“I have to convince them I’m Prince Harry, but the goal is for them to like me for who I am,” says Matthew Hicks in the series premiere of Fox’s latest deceptive reality show, I Wanna Marry “Harry.” It’s a nonsensical sentence that sums up the nonsensical show. I Wanna Marry “Harry” takes the basic idea of a reality competition dating program — 12 women compete to find the man of her dreams — and makes it even more obnoxious: The women are competing for a man who they think is Prince Harry but obviously isn’t. It’s the typical reality show conundrum: You are trying to find someone who loves your true self by spending a few weeks acting like an entirely different person from who you really are.
I Wanna Marry “Harry” isn’t the first time Fox has tried to dupe innocent women by dangling a dream man in front of them (rich, handsome, and royal are the three qualities that all women dream of, according to the booming voiceover). In fact, the show is practically a carbon copy of 2003’s Joe Millionaire. And like Joe Millionaire, I Wanna Marry “Harry” will leave you with a nasty taste in your mouth.
Reality shows have a long and frustrating history of turning women into shrieking caricatures, categorizing them into shitty boxes like “bitch” or “slut” or “golddigger.” I Wanna Marry “Harry” is no different. The scenes that introduce us to the women (who are all American, presumably because British women are surrounded by tabloid pictures of Prince Harry and would call bullshit in a second) are all too familiar: the dirty looks, the shit-talking, the repeated emphasis on the importance of money. Upon learning that one of the contestants is 25 years old, a woman gleefully says, “We have another oldie!” An oldie at 25! She can barely rent a car, but I Wanna Marry “Harry” wants us to know that this she is ancient and still alone, and that her last chance for love is to compete against strangers to win the heart of another stranger.
Reality competition dating shows are marketed as trashy fairy tales. It’s a group of princesses trying to find their Prince Charming, a whirlwind romance of epic proportions — here, Matthew Hicks flies in on an helicopter; in later episodes, he takes them on fancy (see: costly) dates — that will surely end in a perfect wedding. I Wanna Marry “Harry” takes this fairy tale theme and amplifies it. The women believe that Hicks is Prince Harry (though he never explicitly tells them this, at least not in the first episode) and they believe that if they win, they’ll land their actual Prince Charming, will actually become a princess, and will live in a castle. To be honest, it’s a bit horrifying.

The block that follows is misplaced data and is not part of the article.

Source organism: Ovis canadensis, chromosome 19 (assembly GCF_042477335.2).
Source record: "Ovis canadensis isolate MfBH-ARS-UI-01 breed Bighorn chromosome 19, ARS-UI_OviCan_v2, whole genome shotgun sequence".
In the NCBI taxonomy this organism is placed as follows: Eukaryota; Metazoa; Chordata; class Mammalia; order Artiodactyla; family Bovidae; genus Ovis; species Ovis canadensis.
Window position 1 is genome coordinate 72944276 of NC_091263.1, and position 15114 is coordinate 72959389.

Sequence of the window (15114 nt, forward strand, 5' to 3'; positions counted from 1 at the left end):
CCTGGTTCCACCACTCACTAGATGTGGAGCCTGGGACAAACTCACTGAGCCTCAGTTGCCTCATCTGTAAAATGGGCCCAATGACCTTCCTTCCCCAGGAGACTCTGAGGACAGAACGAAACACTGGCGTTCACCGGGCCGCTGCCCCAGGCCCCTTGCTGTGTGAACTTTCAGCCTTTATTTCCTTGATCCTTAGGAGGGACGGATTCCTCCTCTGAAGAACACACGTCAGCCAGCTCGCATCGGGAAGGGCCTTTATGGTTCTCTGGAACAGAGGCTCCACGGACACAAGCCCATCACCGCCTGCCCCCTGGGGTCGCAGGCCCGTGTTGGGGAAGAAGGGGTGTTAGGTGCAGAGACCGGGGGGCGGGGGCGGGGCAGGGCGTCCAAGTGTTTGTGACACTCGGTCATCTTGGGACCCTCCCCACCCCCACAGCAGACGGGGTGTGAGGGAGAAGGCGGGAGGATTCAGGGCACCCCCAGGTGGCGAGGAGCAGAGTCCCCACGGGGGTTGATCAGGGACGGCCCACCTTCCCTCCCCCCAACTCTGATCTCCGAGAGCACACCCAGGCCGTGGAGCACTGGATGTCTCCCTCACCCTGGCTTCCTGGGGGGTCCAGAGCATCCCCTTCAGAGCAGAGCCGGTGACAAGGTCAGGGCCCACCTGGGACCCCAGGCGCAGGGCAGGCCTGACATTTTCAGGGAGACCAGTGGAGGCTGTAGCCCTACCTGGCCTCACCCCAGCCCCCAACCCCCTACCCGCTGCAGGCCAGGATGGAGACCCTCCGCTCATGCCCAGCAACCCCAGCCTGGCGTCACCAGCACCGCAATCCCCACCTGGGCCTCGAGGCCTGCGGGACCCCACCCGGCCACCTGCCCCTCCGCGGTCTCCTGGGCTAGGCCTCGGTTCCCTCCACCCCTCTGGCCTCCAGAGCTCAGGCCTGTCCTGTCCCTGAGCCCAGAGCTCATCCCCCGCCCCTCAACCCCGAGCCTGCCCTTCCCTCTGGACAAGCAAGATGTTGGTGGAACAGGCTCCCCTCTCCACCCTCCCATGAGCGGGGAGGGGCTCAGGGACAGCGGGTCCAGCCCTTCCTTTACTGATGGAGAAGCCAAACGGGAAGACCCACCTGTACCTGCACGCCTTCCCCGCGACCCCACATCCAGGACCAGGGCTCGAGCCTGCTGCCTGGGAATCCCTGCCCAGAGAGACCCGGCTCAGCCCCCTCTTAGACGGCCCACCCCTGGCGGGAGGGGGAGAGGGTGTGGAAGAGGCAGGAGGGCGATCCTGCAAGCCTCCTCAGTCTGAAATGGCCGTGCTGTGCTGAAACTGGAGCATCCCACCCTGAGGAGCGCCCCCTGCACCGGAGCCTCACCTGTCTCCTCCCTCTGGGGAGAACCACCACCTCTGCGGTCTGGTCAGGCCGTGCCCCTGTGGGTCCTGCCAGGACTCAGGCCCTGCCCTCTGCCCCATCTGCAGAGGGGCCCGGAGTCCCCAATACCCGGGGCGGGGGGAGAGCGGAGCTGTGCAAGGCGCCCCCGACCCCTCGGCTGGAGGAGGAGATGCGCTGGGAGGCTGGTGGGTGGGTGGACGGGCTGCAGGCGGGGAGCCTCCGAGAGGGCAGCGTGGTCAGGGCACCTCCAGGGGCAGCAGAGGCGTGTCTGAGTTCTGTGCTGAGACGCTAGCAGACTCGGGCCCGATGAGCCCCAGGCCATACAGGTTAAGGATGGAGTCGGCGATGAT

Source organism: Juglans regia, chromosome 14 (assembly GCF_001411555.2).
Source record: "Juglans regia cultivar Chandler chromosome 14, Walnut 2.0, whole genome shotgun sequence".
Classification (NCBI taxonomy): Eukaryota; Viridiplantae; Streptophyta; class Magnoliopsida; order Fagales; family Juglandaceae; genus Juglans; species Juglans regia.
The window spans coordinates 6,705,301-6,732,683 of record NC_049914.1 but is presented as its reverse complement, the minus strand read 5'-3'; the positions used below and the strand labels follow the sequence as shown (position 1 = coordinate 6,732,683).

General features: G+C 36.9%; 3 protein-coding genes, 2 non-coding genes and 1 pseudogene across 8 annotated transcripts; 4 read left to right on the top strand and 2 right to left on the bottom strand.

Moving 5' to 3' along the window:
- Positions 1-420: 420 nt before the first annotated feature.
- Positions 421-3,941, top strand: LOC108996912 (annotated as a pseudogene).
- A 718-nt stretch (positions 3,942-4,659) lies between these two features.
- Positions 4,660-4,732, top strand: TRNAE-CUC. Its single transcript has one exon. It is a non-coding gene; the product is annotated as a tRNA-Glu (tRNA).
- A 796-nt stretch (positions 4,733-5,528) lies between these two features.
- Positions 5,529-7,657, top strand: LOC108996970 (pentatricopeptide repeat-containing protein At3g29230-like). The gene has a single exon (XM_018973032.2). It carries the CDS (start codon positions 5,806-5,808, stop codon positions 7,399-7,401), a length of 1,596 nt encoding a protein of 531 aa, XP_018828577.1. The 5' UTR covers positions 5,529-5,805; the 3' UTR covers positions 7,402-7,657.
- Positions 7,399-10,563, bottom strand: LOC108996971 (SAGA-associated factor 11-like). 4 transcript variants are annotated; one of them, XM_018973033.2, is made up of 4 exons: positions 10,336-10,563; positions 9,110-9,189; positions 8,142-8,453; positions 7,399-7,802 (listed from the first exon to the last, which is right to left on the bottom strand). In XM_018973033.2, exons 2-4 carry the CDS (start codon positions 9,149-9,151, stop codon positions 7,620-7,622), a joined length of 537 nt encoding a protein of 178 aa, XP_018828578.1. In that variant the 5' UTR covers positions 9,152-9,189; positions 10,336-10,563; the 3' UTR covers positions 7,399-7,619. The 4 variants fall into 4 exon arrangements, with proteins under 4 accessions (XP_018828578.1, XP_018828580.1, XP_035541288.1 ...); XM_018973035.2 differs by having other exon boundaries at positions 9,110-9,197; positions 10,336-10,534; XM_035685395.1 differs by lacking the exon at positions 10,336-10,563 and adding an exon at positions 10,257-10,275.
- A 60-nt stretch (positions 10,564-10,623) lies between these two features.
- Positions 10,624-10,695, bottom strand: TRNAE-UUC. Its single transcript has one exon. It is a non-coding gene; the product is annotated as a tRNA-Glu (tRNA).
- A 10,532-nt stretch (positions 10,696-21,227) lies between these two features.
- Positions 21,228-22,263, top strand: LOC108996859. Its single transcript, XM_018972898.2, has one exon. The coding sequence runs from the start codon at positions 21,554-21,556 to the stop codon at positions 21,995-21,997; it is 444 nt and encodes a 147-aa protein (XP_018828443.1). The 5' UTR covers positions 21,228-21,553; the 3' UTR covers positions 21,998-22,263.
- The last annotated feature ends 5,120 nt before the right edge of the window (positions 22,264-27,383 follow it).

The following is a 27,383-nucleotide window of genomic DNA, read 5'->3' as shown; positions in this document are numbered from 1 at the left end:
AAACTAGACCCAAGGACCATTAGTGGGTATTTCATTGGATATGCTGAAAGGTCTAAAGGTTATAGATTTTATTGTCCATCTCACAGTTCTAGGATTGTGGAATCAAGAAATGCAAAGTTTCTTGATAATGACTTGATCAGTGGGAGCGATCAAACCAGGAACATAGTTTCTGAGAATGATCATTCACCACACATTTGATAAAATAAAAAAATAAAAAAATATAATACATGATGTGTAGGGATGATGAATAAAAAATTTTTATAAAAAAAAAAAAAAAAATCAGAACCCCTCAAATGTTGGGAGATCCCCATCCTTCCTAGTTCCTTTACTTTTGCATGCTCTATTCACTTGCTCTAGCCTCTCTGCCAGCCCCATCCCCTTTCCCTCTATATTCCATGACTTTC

What’s more, I Wanna Marry “Harry” hasn’t just found someone who looks similar to Prince Harry (according to some handy graphics on the screen, Hicks is a 99% match) — it’s found someone who’s a pauper. How fortunate for the narrative! Hicks is so poor that he can’t afford a car and borrows his friend’s bike to go to work, where he cleans up oil spills. It’s noble, admirable work, and the show tries to mold him into a sympathetic guy: He’s just a normal guy who happens to look like Prince Harry! Look at him literally clean up the earth! Look at him constantly worrying about lying to these women — but look at him continue to lie to these women anyway. There are scenes in which we see him studying facts about Prince Harry, overwhelmed and terrified of blowing his cover, but it’s hard to forget that he’s essentially studying how to trick women.
At one point, during a conversation with one of the women, Hicks remarks on how loud and forward she is, and how loud and forward all American women are. “American women don’t seem to have inside voices,” he says, all quiet and British, and suddenly I want to do nothing but yell at him.
I Wanna Marry “Harry” is a terrible, fucked-up, and stupid reality show (do these women believe that Prince Harry needs Fox’s help to find a wife?), but in a technical sense, it is fantastic. The show is carefully edited, masterfully even; if there is ever a college course on How To Edit A Reality Show, then we’ve found our professors. It features an amazing cast and perfect trickery (“bodyguards” whisk away “Prince Harry” from a date, further “proving” that he’s the real deal), and relies on deception. It gives women the hope of a fairy-tale ending but hands them a poison apple instead.